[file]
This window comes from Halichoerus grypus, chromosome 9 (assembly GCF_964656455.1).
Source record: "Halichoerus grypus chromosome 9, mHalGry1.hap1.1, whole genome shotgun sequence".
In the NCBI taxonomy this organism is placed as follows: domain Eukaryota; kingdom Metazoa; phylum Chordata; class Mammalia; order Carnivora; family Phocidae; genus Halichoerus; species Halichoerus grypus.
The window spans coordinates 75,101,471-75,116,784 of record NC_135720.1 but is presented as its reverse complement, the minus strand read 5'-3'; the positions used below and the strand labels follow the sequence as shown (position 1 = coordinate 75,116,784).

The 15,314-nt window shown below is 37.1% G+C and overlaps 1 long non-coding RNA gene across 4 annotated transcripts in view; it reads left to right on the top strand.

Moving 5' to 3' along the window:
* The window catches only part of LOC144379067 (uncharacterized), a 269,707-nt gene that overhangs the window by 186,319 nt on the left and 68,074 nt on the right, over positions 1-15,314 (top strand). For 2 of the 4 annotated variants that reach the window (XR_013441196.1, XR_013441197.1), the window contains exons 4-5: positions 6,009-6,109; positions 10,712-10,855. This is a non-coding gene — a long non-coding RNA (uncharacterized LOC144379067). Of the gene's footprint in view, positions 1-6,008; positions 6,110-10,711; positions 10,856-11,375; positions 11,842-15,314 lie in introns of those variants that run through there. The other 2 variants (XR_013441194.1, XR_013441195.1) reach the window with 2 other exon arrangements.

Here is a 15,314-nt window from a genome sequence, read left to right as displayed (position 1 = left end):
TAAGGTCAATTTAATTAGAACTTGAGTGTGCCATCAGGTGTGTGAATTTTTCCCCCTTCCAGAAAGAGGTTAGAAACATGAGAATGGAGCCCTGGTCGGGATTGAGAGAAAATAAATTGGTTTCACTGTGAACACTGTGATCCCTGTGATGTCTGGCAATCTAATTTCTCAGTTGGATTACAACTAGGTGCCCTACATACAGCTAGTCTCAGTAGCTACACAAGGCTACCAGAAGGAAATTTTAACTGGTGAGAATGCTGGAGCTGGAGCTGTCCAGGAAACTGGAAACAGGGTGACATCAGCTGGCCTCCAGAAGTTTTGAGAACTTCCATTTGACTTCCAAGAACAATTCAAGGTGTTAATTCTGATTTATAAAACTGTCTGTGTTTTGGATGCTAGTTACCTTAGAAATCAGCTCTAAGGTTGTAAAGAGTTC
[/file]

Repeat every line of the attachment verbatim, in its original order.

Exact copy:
This window comes from Halichoerus grypus, chromosome 9 (assembly GCF_964656455.1).
Source record: "Halichoerus grypus chromosome 9, mHalGry1.hap1.1, whole genome shotgun sequence".
In the NCBI taxonomy this organism is placed as follows: domain Eukaryota; kingdom Metazoa; phylum Chordata; class Mammalia; order Carnivora; family Phocidae; genus Halichoerus; species Halichoerus grypus.
The window spans coordinates 75,101,471-75,116,784 of record NC_135720.1 but is presented as its reverse complement, the minus strand read 5'-3'; the positions used below and the strand labels follow the sequence as shown (position 1 = coordinate 75,116,784).

The 15,314-nt window shown below is 37.1% G+C and overlaps 1 long non-coding RNA gene across 4 annotated transcripts in view; it reads left to right on the top strand.

Moving 5' to 3' along the window:
* The window catches only part of LOC144379067 (uncharacterized), a 269,707-nt gene that overhangs the window by 186,319 nt on the left and 68,074 nt on the right, over positions 1-15,314 (top strand). For 2 of the 4 annotated variants that reach the window (XR_013441196.1, XR_013441197.1), the window contains exons 4-5: positions 6,009-6,109; positions 10,712-10,855. This is a non-coding gene — a long non-coding RNA (uncharacterized LOC144379067). Of the gene's footprint in view, positions 1-6,008; positions 6,110-10,711; positions 10,856-11,375; positions 11,842-15,314 lie in introns of those variants that run through there. The other 2 variants (XR_013441194.1, XR_013441195.1) reach the window with 2 other exon arrangements.

Here is a 15,314-nt window from a genome sequence, read left to right as displayed (position 1 = left end):
TAAGGTCAATTTAATTAGAACTTGAGTGTGCCATCAGGTGTGTGAATTTTTCCCCCTTCCAGAAAGAGGTTAGAAACATGAGAATGGAGCCCTGGTCGGGATTGAGAGAAAATAAATTGGTTTCACTGTGAACACTGTGATCCCTGTGATGTCTGGCAATCTAATTTCTCAGTTGGATTACAACTAGGTGCCCTACATACAGCTAGTCTCAGTAGCTACACAAGGCTACCAGAAGGAAATTTTAACTGGTGAGAATGCTGGAGCTGGAGCTGTCCAGGAAACTGGAAACAGGGTGACATCAGCTGGCCTCCAGAAGTTTTGAGAACTTCCATTTGACTTCCAAGAACAATTCAAGGTGTTAATTCTGATTTATAAAACTGTCTGTGTTTTGGATGCTAGTTACCTTAGAAATCAGCTCTAAGGTTGTAAAGAGTTC